A highlight of medical beneficiary protection rulesIn this regulations which HCFA will enforce are going to become effective 90 days after being published and will also be an implementation of 1997 BBA provisions. Generally speaking, these rules feature strengthened protection of the beneficiaries and also includes new provisions that are designed for protection of rights for the vulnerable beneficiaries of Medicaid.

According to HHS, the most significant improvements are the increased protection for people with special needs. The regulations published for Medicaid managed care plan include:

Quality care

The states will now be required to ensure that Medicaid beneficiaries access care continually for those with ‘ongoing health care needs’. They will be switching from the fee for service the managed care plan, switch among different health plans and from one health plan to a fee for service. Besides this, the states together with the participating plans are required to identify those beneficiaries with some ‘special health care needs’ as well as assess the appropriateness and quality of their health care.

Health assessment

The new rules require that Medicaid managed care plans should provide beneficiaries with expedited health assessments at a risk of having the special health care needs or offer beneficiaries already with special health care requirements.

Health plan marketing

All Medicaid managed care plans are required to provide their customers with easy to understand and comprehensive information about the health plans and also offer most of the beneficiaries the option of choosing between not less than two health plans that are qualified. The states are also required to approve any health plan marketing material that is used for enrolling or re-en-rolling to Medicaid. Plans are also restricted from engaging in telephone, door to door and any other kind of ‘cold call’ marketing.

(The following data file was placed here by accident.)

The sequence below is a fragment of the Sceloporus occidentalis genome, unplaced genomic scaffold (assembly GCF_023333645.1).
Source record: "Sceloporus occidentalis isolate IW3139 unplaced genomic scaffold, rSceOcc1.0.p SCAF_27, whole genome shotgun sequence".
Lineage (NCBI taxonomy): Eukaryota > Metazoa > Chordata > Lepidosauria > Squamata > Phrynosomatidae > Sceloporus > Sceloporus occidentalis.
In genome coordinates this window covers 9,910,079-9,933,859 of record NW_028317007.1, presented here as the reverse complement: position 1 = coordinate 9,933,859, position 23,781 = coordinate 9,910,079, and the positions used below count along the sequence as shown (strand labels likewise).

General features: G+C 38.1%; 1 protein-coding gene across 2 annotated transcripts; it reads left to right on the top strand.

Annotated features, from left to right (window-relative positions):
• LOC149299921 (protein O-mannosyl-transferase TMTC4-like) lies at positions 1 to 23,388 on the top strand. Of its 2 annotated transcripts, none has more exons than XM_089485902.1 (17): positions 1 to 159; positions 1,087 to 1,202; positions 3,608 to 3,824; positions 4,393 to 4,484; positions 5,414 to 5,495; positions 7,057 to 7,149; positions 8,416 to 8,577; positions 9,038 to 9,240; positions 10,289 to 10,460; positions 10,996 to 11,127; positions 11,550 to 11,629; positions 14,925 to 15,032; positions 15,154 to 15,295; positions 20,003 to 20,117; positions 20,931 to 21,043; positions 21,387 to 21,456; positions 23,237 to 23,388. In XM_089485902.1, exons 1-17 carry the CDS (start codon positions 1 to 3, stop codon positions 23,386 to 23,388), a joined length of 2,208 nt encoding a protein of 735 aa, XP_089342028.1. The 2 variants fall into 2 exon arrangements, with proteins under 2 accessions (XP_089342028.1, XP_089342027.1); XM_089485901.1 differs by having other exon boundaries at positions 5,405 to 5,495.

Medicaid emergency services

All Medicaid managed care plans show offer coverage for the costs of emergency health care whenever and wherever there is a need for such services. Plans are not allowed to offer a requirement for emergency services to be approved or asking the beneficiaries to get the care from the so called approved facilities. In this regard, emergency services will be based on the standard of ‘prudent layperson’ where payments should be made in a situation where the beneficiary assumes he or she needs the emergency services.


The law requires states to set capitalization rates for managed care, which are ‘actuarially sound’. These new regulations do not allow generally outdated regulatory ceiling as to what a state can pay for the managed care plans. According to a release by HHS, such a provision is very importance considering that most state Medicaid programs now include people with disabilities and chronic illnesses.

Other crucial items that were included in the new regulations include those touching on access to care, patient provider communication, and network adequacy as well as grievance systems.